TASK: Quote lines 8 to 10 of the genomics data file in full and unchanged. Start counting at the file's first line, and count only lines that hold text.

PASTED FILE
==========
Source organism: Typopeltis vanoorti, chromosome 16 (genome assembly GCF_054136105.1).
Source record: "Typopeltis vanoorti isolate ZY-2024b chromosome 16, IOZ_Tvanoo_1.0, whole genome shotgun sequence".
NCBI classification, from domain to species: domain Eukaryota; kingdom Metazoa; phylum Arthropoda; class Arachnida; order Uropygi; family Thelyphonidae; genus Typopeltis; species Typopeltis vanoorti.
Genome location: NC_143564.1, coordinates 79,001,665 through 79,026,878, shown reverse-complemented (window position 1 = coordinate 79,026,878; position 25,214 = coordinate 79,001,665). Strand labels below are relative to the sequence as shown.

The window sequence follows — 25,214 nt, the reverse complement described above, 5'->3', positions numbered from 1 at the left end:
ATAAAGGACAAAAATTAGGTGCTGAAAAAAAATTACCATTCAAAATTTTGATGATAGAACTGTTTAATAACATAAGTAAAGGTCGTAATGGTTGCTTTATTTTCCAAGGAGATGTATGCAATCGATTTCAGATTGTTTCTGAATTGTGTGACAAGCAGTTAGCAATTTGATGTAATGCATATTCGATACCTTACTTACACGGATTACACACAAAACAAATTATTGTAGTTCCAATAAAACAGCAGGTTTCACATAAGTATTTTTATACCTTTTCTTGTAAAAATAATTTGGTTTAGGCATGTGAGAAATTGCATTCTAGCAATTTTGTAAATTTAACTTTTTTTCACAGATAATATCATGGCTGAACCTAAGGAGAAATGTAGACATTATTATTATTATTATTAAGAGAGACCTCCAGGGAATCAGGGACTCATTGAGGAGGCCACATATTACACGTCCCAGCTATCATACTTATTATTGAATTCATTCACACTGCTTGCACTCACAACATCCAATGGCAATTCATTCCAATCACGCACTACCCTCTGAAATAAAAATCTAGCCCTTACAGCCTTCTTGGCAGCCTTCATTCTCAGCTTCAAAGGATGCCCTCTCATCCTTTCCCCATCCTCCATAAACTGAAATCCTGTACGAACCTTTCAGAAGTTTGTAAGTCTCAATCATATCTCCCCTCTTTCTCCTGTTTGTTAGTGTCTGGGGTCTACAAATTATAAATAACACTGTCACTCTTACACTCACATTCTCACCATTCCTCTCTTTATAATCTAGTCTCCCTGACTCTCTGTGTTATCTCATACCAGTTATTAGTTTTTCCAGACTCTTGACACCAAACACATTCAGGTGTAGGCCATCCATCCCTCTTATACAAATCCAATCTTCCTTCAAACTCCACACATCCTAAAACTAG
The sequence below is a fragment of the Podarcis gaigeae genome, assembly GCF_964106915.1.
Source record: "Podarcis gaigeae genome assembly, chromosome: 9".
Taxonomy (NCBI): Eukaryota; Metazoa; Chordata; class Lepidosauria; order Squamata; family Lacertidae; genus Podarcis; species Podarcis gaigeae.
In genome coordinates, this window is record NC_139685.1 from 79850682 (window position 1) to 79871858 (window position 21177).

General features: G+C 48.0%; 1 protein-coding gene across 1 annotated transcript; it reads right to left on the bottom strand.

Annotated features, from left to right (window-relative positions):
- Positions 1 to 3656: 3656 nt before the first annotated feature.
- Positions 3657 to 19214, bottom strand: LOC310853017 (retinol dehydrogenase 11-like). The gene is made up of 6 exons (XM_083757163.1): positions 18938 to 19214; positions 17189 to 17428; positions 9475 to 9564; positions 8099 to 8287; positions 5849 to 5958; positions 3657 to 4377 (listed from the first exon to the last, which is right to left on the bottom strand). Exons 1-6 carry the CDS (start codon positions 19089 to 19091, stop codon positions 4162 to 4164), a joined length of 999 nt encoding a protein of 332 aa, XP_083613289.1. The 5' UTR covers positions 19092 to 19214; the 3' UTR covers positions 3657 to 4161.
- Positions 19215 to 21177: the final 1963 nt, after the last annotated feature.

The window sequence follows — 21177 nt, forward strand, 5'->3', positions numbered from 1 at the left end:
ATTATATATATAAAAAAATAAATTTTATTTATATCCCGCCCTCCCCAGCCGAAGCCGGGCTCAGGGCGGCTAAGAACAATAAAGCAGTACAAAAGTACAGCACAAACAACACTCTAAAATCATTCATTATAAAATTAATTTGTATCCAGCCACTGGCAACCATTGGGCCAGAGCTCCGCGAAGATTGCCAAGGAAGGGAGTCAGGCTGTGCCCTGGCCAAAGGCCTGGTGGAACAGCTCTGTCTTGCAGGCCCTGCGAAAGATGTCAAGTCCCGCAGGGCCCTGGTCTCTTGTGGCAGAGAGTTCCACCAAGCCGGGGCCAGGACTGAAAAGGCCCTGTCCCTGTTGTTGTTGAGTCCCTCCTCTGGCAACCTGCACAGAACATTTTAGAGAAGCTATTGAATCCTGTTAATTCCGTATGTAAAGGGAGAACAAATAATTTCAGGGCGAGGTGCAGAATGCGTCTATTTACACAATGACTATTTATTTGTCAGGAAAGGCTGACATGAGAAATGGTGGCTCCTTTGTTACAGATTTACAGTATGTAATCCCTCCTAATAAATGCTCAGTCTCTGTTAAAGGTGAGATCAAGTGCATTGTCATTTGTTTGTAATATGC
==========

Source record: "Podarcis gaigeae genome assembly, chromosome: 9".
Taxonomy (NCBI): Eukaryota; Metazoa; Chordata; class Lepidosauria; order Squamata; family Lacertidae; genus Podarcis; species Podarcis gaigeae.
In genome coordinates, this window is record NC_139685.1 from 79850682 (window position 1) to 79871858 (window position 21177).